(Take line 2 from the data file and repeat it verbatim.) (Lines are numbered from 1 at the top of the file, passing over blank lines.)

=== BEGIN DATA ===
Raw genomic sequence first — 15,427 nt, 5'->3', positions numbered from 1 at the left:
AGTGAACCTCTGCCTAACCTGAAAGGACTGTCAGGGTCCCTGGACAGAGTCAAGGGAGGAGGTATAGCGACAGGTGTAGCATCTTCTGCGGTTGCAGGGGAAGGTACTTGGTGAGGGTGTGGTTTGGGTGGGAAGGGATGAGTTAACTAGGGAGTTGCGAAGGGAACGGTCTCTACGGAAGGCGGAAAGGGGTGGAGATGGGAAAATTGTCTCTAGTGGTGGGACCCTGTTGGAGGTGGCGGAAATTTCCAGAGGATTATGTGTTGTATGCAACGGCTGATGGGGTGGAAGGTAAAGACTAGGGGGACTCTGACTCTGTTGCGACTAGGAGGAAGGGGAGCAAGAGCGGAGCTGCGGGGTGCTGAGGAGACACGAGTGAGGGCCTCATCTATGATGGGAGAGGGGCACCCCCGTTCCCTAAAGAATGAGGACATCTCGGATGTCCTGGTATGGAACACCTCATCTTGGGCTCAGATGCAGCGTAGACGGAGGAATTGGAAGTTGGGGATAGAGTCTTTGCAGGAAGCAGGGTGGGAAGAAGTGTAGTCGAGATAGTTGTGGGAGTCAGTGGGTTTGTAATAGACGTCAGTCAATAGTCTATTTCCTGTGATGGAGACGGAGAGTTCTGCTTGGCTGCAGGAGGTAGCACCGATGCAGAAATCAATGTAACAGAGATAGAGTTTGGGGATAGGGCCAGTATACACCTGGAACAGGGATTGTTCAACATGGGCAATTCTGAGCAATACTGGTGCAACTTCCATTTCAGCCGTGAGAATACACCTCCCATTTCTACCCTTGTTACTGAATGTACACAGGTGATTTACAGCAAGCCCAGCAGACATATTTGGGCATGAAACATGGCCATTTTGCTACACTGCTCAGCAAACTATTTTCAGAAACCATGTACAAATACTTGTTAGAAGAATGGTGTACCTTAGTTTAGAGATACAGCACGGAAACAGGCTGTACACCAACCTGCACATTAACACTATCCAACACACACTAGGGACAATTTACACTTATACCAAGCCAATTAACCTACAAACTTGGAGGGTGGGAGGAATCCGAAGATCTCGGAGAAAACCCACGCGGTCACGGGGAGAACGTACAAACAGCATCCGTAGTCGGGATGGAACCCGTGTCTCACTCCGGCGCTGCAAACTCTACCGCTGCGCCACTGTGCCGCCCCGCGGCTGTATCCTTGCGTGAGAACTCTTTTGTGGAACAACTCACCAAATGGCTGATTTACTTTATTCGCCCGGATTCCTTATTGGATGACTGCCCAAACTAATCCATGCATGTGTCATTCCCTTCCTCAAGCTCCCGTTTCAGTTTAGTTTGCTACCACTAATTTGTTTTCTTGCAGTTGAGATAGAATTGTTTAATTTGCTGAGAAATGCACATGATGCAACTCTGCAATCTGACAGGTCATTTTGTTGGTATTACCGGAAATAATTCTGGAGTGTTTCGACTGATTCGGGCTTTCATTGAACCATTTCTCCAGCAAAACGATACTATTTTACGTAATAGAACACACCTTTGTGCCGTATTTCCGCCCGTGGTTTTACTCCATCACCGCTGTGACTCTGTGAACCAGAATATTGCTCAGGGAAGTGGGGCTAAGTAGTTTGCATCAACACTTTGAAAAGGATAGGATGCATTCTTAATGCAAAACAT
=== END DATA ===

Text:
AGTGAACCTCTGCCTAACCTGAAAGGACTGTCAGGGTCCCTGGACAGAGTCAAGGGAGGAGGTATAGCGACAGGTGTAGCATCTTCTGCGGTTGCAGGGGAAGGTACTTGGTGAGGGTGTGGTTTGGGTGGGAAGGGATGAGTTAACTAGGGAGTTGCGAAGGGAACGGTCTCTACGGAAGGCGGAAAGGGGTGGAGATGGGAAAATTGTCTCTAGTGGTGGGACCCTGTTGGAGGTGGCGGAAATTTCCAGAGGATTATGTGTTGTATGCAACGGCTGATGGGGTGGAAGGTAAAGACTAGGGGGACTCTGACTCTGTTGCGACTAGGAGGAAGGGGAGCAAGAGCGGAGCTGCGGGGTGCTGAGGAGACACGAGTGAGGGCCTCATCTATGATGGGAGAGGGGCACCCCCGTTCCCTAAAGAATGAGGACATCTCGGATGTCCTGGTATGGAACACCTCATCTTGGGCTCAGATGCAGCGTAGACGGAGGAATTGGAAGTTGGGGATAGAGTCTTTGCAGGAAGCAGGGTGGGAAGAAGTGTAGTCGAGATAGTTGTGGGAGTCAGTGGGTTTGTAATAGACGTCAGTCAATAGTCTATTTCCTGTGATGGAGACGGAGAGTTCTGCTTGGCTGCAGGAGGTAGCACCGATGCAGAAATCAATGTAACAGAGATAGAGTTTGGGGATAGGGCCAGTATACACCTGGAACAGGGATTGTTCAACATGGGCAATTCTGAGCAATACTGGTGCAACTTCCATTTCAGCCGTGAGAATACACCTCCCATTTCTACCCTTGTTACTGAATGTACACAGGTGATTTACAGCAAGCCCAGCAGACATATTTGGGCATGAAACATGGCCATTTTGCTACACTGCTCAGCAAACTATTTTCAGAAACCATGTACAAATACTTGTTAGAAGAATGGTGTACCTTAGTTTAGAGATACAGCACGGAAACAGGCTGTACACCAACCTGCACATTAACACTATCCAACACACACTAGGGACAATTTACACTTATACCAAGCCAATTAACCTACAAACTTGGAGGGTGGGAGGAATCCGAAGATCTCGGAGAAAACCCACGCGGTCACGGGGAGAACGTACAAACAGCATCCGTAGTCGGGATGGAACCCGTGTCTCACTCCGGCGCTGCAAACTCTACCGCTGCGCCACTGTGCCGCCCCGCGGCTGTATCCTTGCGTGAGAACTCTTTTGTGGAACAACTCACCAAATGGCTGATTTACTTTATTCGCCCGGATTCCTTATTGGATGACTGCCCAAACTAATCCATGCATGTGTCATTCCCTTCCTCAAGCTCCCGTTTCAGTTTAGTTTGCTACCACTAATTTGTTTTCTTGCAGTTGAGATAGAATTGTTTAATTTGCTGAGAAATGCACATGATGCAACTCTGCAATCTGACAGGTCATTTTGTTGGTATTACCGGAAATAATTCTGGAGTGTTTCGACTGATTCGGGCTTTCATTGAACCATTTCTCCAGCAAAACGATACTATTTTACGTAATAGAACACACCTTTGTGCCGTATTTCCGCCCGTGGTTTTACTCCATCACCGCTGTGACTCTGTGAACCAGAATATTGCTCAGGGAAGTGGGGCTAAGTAGTTTGCATCAACACTTTGAAAAGGATAGGATGCATTCTTAATGCAAAACAT